Eight candidates formed more structured campaigns. In addition to Hodges and Andrew, they included Samuels, Cherryhomes, Winton, former council President Dan Cohen, Park Board Commissioner Bob Fine and software executive Stephanie Woodruff.
The first major test of campaign strength came in July, with the DFL convention. Andrew led on every ballot but failed to secure the endorsement after Hodges’ supporters exited en masse, leaving the field wide open.
Then came nearly three dozen forums, where candidates sparred politely, mindful that they could be voters’ second or third choice. Education became a top issue, despite the mayor’s lack of control over the city’s independent school board. Other issues that grabbed attention were streetcars, neighborhood crime, residential density, public safety and population growth.
Outside of forums, candidates relied heavily on direct mail, flooding houses around the city. Independent groups were formed to raise and spend unlimited sums on the candidates’ behalf. Some campaigns and groups invested in cable television ads, which are cheaper and more targeted than network television.
The sole poll in the race, commissioned in September by the Star Tribune, showed Samuels and Cohen tied for first place at 16 percent apiece. Another 16 percent said they were undecided.
Andrew raised the most money — $420,000 — and collected the most high-profile endorsements. Unions and others gave another $136,000 to an independent group supporting him. Hodges, who raised $285,000 and lent her campaign $21,000, accused Andrew late in the race of trying to “buy his way into the mayor’s office.” An independent group supporting Hodges raised $38,000.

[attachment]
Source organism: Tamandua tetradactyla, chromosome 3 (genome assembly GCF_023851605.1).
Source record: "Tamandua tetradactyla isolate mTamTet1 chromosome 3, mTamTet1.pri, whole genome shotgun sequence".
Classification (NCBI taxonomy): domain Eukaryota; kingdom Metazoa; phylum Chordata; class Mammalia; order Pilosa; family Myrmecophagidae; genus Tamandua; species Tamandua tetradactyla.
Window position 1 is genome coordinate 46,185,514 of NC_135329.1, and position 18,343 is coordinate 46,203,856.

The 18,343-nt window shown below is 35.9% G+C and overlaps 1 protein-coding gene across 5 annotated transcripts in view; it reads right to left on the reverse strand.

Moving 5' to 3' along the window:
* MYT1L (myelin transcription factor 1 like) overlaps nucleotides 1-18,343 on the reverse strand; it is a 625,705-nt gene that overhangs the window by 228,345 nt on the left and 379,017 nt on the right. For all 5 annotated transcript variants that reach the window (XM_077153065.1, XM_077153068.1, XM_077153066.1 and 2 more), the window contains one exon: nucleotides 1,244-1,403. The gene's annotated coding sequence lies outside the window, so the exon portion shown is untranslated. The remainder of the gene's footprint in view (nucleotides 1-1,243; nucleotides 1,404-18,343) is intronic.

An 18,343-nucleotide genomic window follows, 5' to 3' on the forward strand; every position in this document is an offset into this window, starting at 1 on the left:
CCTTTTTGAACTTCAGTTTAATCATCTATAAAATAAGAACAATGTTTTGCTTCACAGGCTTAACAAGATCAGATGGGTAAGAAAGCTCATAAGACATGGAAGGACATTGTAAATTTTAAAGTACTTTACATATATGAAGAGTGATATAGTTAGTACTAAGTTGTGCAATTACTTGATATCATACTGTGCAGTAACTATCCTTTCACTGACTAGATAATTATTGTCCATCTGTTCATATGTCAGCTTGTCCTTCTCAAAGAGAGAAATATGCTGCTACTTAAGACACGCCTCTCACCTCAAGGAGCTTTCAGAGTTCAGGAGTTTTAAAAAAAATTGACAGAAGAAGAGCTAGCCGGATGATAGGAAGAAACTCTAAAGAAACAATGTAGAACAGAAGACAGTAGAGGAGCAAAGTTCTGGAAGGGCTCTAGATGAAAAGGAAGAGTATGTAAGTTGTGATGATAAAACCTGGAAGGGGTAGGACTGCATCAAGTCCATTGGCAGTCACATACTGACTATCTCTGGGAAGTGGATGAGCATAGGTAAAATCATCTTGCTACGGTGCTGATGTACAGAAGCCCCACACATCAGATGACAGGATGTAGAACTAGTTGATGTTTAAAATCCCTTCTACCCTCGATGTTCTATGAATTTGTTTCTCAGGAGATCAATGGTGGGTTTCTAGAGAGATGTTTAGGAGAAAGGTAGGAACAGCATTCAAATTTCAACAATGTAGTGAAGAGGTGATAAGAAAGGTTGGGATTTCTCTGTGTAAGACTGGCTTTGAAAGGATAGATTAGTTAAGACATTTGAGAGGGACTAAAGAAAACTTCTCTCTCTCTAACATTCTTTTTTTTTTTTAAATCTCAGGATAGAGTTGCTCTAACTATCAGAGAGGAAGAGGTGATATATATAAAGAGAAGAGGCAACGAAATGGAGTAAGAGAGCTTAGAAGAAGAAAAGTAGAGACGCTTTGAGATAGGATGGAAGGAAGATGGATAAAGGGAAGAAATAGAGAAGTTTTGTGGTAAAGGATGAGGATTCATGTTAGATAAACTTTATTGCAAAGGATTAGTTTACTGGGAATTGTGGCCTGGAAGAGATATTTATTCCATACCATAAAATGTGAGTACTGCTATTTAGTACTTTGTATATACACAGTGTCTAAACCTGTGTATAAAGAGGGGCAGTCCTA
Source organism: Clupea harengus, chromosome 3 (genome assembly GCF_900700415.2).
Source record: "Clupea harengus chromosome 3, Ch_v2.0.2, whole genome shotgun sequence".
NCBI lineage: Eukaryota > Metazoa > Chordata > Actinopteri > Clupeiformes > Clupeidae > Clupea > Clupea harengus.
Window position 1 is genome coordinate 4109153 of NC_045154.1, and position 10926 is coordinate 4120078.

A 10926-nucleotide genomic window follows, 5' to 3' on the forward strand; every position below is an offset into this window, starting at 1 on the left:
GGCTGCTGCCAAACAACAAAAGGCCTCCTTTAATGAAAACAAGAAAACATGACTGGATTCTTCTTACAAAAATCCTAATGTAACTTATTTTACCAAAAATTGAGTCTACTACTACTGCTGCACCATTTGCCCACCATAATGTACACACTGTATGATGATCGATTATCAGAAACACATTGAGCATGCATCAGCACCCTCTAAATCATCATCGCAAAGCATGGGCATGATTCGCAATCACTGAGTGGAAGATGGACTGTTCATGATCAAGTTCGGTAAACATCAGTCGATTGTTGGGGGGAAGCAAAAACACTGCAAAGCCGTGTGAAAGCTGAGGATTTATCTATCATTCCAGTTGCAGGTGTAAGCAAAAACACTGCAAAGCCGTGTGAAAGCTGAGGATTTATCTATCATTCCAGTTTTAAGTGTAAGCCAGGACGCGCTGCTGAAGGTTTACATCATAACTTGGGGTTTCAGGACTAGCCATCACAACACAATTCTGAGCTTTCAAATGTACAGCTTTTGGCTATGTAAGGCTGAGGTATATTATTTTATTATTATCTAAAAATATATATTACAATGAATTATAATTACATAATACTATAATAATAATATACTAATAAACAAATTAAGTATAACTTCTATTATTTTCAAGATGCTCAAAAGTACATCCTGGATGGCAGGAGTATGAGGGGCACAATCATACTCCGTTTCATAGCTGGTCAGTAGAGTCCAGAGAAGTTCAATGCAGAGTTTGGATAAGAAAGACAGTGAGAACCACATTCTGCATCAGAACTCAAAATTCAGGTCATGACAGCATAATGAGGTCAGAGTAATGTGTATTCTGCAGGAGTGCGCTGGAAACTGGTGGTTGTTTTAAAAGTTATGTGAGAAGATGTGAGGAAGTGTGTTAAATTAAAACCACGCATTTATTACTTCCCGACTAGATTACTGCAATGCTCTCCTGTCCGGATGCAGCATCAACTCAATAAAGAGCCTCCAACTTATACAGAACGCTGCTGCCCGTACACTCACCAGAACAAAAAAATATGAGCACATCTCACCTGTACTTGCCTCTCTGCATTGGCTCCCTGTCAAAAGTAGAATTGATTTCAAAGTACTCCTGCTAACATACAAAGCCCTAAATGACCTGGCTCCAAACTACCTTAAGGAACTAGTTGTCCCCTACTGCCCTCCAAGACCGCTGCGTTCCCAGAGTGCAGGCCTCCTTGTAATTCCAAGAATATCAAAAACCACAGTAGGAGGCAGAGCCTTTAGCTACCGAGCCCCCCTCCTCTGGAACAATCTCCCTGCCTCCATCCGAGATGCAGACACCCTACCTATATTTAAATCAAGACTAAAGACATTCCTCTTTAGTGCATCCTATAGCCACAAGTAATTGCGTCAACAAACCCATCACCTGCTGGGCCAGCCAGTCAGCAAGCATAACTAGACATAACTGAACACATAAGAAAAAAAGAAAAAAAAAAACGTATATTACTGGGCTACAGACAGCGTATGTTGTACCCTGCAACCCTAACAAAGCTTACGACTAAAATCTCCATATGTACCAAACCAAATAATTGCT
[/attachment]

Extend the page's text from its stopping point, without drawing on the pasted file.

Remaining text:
Candidates were hard-pressed at times to distinguish themselves in a field where agendas were often similar. Hodges, the council’s budget chair, highlighted her work on pension reform as a prime example of her fiscal stewardship and often noted her work with Rybak. Andrew frequently cited his efforts developing the Midtown Greenway, a popular bicycle and pedestrian corridor through south Minneapolis, and said he would make Minneapolis the “greenest city” in the country. Known for impassioned speeches and vigils for North Side murder victims, Samuels said he would be the “education mayor.”
Some hoped for a Rybak endorsement, but it never came. Instead, Rybak offered some kind words for Hodges and Samuels — a close ally on the council. Three Rybak staffers volunteered for Hodges’ campaign. Hodges did, however, get the endorsement of St. Paul Mayor Chris Coleman, who, after securing his own win Tuesday night, congratulated Hodges as “the mayor apparent.”
Frustration and hope
Throughout the day, confronted with a two-page ballot the size of a legal pad and filled with names, some voters expressed frustration with the sheer number of candidates but seemed largely to understand the ranked-choice process.
“You had to think about it ahead of time,” voter David Bach said. “You had to really sit down and say OK, I have more than one choice this time. I can prioritize people.”
Naima Richmond made her picks but said she was more concerned with what would happen after Election Day. Richmond said she’d heard a lot of promises during campaign.
“I hope whoever is the winner will not only say it, but do it,” she said.
Staff writers Vineeta Sawkar, Abby Simons, Kelly Smith and Steve Brandt contributed to this report.